Publishing is scary

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A remarkable thing is happening when you read this (if you read it sometime around the week of Thanksgiving, 2018 that is. The initial micro-issue of Substrate Magazine is somewhere along the process of being printed and assembled. Granted, this is more remarkable for me more than anyone else, because magazines get printed all the time, but this is my first personal effort, and I would be lying if I didn't say I'm a bit freaked out about it.

There's the worry about whether I caught all the grammatical errors, and didn't use words inappropriately.

There's a small worry about whether my files were formatted correctly and get trimmed and bound the way they are supposed to go together.

There's the chance that the colors aren't quite up to my specifications because I didn't get a chance to do a press check, and I am also unsure about the paper quality.

I've worked with this printer many times in the past though, so things so go smoothly, as long as I didn't mess up on my end.

Those things are scary because if they copies of the magazine come back looking like trash, then that's a significant amount of money in the trash.

All that is a bit scary because everything is unknown until I have the first copy in my hand, but that isn't the real fear I'm feeling right now.

My true fear is that people will see the zine and not understand it. If they love it or hate it, then I know I've tapped into something important, but if they don't get it, then I've lost the fight.

Anytime anyone goes into a self-publishing project, it starts as a mix of disobedience, vanity, and impatience.

Self-publishing is disobedient because you throw up a middle finger as you push past the gatekeepers of the publishing establishment.

Self-publishing is vanity because you believe that your message is important enough to put into print, despite any evidence to the contrary.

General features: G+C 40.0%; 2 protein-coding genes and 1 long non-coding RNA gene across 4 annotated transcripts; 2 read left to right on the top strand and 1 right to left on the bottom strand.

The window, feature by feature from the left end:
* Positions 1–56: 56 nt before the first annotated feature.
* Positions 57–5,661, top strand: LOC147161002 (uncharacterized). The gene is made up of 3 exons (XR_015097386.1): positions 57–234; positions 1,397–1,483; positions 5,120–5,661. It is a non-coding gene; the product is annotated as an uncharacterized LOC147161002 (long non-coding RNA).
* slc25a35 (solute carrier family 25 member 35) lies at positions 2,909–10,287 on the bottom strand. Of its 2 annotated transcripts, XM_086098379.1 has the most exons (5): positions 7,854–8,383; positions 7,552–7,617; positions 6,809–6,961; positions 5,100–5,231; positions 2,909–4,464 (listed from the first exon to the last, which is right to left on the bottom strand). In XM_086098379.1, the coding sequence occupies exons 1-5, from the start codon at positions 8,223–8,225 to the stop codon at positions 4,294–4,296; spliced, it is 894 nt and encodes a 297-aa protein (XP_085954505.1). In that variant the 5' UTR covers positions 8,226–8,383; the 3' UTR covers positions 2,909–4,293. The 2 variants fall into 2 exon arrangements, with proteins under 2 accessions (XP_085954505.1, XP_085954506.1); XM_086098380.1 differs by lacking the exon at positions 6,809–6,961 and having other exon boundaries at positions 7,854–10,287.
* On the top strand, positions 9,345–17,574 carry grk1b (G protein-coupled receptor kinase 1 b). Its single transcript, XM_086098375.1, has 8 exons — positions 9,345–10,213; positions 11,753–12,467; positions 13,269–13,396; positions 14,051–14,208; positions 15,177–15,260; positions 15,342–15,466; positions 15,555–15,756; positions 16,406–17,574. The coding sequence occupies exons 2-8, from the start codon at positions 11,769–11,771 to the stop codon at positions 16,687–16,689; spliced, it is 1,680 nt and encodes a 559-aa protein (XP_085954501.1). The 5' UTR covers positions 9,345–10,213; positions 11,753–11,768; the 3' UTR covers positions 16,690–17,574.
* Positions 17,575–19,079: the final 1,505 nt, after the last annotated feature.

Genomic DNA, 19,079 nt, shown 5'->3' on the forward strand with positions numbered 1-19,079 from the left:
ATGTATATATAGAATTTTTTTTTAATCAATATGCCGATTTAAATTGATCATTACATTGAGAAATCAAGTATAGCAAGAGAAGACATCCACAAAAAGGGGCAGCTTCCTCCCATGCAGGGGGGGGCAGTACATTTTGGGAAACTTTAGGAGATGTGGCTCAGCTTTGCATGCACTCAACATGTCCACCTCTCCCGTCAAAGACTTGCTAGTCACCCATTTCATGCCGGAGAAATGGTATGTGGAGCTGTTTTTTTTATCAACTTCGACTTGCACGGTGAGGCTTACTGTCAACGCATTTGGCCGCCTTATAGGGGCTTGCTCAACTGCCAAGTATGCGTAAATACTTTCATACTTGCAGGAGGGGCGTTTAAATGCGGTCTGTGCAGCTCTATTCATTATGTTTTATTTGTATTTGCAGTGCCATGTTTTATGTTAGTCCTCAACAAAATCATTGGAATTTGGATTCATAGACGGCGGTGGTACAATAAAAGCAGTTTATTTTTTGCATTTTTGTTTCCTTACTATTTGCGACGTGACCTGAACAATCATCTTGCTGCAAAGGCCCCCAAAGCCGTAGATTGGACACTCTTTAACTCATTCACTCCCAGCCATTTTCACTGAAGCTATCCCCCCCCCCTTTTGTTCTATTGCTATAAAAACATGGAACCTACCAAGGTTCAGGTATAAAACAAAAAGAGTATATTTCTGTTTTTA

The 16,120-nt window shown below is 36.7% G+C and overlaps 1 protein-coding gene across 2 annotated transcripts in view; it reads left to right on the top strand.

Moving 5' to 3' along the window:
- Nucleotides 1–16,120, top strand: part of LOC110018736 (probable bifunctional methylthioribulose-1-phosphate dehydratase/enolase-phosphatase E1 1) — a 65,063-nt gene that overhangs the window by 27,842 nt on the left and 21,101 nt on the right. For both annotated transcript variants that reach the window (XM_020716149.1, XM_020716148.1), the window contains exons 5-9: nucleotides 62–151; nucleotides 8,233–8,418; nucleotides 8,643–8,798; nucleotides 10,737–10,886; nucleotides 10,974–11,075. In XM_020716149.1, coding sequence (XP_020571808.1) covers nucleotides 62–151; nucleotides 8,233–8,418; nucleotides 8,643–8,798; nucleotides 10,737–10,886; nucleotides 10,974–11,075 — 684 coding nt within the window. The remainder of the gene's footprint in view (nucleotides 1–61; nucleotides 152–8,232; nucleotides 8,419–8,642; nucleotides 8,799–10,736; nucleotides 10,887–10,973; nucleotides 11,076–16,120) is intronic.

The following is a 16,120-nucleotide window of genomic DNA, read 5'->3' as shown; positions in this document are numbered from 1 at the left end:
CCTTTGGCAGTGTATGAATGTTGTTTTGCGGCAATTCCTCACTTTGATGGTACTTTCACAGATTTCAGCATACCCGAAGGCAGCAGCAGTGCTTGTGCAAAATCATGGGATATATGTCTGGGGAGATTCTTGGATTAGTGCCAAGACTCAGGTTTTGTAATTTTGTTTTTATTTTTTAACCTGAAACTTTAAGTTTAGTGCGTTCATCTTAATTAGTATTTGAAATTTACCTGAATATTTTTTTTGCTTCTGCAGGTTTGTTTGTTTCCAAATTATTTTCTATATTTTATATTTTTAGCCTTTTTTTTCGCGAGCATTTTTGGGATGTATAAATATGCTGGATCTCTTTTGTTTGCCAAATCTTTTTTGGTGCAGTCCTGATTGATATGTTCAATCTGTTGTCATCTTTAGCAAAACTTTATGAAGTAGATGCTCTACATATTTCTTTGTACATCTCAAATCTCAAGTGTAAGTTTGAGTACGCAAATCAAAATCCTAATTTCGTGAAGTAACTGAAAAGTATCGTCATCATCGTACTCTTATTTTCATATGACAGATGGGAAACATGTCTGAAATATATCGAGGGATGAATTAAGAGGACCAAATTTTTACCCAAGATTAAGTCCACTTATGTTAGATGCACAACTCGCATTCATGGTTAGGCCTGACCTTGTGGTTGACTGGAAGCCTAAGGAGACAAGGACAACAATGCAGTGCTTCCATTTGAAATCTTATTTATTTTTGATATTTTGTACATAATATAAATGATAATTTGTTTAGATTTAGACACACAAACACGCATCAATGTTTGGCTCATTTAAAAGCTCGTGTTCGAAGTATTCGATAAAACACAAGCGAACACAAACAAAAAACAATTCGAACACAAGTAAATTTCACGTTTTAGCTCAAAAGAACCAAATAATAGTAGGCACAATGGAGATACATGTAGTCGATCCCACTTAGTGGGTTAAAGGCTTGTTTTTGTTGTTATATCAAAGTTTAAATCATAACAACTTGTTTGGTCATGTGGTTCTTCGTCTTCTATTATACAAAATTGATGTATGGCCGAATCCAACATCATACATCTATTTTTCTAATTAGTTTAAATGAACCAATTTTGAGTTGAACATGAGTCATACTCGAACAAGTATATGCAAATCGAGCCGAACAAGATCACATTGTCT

Self-publishing is impatient because it means you don't have time to wait for a traditional publishing company to give you permission. Your message needs to get out into the world, and it needs to get out there today.

It takes an extreme amount of confidence and personal desire to publish your own magazine. If you put that work out into the world, but the world came back with a collective sigh of disinterest, that might be the most devastating thing ever. If people don't want to buy and read this magazine, not because they hate it, but because it just wasn't interesting enough to consider, then I might be crushed.

On the other hand, it could be a learning experience.

This particular issue is going to be much different than the next one. Issue v0.1 (my affectionate name for it) is only 16 pages and filled entirely by my own content. Aside from a couple of photos from Unsplash, this mag is 100% me.

The future issues will have my voice, and the pages will be designed by me, but there will be stories from other creative people. I've already started the planning for the next issue, and it has stories from artists, storytellers, photographers, illustrators, and a serial traveler. That's just for starters.

At this stage, I have no idea what that magazine will look like yet, but the main thread of the magazine is about following the creative journey of people from different concentrations. The journey might be short, from one specific event, or it can be the lessons of a life filled with creative work.

Even the pages of the magazine will go on their own creative journey, moving from minimalist and rigid in appearance, to wildly expressive and abstract. I tried to capture this in the pages of the micro-issue, but it will have a greater effect when the page count is higher.

It's Thanksgiving day when I write this, and the print shop is closed for the holiday, so no pages are being printed today. None the less, I'm thinking about those pages between bites of turkey and stuffing, both a little anxious about how the mag will look when it arrives, but also thankful that I have the ability and persistence to put my creative work out into the world.

Yes, I'm a little scared, but I'm going forward regardless.